However, President Obama’s administration has made clear it has no appetite for military intervention in Syria — a close ally of Iran that sits on Israel’s border — and U.S. Secretary of State Hillary Rodham Clinton noted Sunday that the Syrian opposition has not called for such action as President Bashar Assad’s regime.
“Now that military operations in Libya are ending, there will be renewed focus on what practical military operations might be considered to protect civilian lives in Syria,” McCain said at the World Economic Forum in Jordan. “The Assad regime should not consider that it can get away with mass murder. Gadhafi made that mistake and it cost him everything,” he added, referring to ousted Libyan leader Moammar Gadhafi who was captured and killed last week by fighters loyal to the new government.
“Iran’s rulers would be wise to heed similar counsel,” McCain said.
It was not clear whether the Republican senator from Arizona was referring to American or NATO military action against the Syrian regime, which has waged a 7-month crackdown on opposition protesters and killed about 3,000 people, according to the U.N.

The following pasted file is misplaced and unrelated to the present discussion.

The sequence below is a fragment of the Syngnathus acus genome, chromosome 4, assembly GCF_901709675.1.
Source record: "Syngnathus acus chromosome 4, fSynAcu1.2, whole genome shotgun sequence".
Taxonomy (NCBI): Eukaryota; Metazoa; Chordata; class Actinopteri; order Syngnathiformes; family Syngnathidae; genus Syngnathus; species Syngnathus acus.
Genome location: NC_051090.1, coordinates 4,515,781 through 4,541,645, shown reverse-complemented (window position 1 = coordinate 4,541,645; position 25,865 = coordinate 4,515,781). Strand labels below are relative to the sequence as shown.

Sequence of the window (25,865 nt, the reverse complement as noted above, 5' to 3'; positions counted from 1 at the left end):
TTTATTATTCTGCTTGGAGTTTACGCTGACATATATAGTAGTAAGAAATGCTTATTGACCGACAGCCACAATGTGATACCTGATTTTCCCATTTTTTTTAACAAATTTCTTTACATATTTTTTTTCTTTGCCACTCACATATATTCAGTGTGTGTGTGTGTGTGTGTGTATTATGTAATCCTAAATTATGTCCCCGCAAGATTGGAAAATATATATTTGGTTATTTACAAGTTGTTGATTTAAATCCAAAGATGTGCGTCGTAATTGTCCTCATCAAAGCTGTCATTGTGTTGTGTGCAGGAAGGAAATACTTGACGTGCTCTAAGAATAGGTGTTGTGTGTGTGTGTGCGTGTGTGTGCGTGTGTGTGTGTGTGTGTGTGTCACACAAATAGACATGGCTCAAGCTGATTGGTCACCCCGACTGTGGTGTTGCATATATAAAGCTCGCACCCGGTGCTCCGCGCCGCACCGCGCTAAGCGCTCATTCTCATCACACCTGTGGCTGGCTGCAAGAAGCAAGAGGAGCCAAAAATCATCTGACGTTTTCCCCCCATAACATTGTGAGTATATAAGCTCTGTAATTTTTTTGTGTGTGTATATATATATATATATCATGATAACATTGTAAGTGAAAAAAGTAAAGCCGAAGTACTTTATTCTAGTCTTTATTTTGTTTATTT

However, international intervention, such as the NATO action in Libya that helped topple Gadhafi, is all but out of the question in Syria. Washington and its allies have shown little inclination for getting involved militarily in another Arab nation in turmoil. There also is real concern that Assad’s ouster would spread chaos around the region.
Syria is a geographical and political keystone in the heart of the Middle East, bordering five countries with which it shares religious and ethnic minorities and, in Israel’s case, a fragile truce. Its web of alliances extends to Lebanon’s powerful Hezbollah movement and Iran’s Shiite theocracy. There are worries that a destabilized Syria could send unsettling ripples through the region.
Most Syrian opposition groups, inside and outside Syria, also have said they oppose military intervention.